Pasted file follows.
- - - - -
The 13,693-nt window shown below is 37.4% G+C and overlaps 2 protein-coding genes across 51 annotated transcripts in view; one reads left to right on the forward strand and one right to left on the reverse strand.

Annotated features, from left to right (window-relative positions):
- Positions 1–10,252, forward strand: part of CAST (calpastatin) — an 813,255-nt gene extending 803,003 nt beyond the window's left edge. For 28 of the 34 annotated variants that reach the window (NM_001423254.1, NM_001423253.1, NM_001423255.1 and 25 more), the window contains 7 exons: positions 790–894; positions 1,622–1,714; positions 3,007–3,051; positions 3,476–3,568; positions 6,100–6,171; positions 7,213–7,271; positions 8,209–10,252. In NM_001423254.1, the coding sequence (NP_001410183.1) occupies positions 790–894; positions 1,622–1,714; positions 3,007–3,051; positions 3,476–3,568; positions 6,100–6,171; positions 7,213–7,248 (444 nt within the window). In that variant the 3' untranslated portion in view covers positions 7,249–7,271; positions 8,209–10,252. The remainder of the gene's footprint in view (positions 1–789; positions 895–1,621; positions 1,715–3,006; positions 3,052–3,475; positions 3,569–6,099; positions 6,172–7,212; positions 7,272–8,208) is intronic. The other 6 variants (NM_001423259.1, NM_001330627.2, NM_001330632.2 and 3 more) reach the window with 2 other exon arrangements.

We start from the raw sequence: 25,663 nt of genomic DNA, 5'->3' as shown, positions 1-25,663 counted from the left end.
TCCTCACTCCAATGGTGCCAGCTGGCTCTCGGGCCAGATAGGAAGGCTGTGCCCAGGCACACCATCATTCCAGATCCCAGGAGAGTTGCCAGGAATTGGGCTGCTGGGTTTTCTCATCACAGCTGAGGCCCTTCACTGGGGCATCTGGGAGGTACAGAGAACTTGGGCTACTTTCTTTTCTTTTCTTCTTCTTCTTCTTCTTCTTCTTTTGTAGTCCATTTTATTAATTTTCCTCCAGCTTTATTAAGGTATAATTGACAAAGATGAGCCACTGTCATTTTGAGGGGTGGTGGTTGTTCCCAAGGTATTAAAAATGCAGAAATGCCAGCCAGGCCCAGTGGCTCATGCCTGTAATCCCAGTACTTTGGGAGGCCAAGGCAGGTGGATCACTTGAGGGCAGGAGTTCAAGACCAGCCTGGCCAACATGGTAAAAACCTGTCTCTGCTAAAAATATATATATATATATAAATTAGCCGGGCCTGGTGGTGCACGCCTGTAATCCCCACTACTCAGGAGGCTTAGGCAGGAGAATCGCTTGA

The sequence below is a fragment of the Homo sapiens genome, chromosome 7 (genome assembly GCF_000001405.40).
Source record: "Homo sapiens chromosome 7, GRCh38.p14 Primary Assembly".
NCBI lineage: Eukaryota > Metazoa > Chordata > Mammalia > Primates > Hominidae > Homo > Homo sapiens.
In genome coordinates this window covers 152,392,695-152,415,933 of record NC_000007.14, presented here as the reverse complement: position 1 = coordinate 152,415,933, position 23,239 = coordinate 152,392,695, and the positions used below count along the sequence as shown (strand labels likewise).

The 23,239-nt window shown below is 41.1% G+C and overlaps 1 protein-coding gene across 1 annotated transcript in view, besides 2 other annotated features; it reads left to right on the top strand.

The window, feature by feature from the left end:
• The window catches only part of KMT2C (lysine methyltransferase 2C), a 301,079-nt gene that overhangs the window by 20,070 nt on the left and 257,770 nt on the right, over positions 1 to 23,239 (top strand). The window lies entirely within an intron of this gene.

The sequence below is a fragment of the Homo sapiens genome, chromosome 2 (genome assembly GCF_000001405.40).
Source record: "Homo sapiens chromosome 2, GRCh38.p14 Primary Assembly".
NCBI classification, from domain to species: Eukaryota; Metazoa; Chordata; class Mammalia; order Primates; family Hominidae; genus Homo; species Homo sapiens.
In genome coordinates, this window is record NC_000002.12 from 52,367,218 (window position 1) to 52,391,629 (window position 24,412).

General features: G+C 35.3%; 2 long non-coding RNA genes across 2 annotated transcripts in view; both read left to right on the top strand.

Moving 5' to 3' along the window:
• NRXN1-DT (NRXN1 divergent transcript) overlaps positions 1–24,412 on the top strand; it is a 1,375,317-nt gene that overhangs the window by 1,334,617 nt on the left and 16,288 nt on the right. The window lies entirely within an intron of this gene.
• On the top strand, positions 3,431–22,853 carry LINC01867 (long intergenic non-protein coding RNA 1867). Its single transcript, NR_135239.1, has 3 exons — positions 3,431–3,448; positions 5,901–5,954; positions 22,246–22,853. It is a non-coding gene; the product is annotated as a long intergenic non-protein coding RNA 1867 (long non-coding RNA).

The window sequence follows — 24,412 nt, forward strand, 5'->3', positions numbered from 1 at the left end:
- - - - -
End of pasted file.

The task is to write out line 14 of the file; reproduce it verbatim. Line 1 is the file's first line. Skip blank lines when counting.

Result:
Source record: "Homo sapiens chromosome 2, GRCh38.p14 Primary Assembly".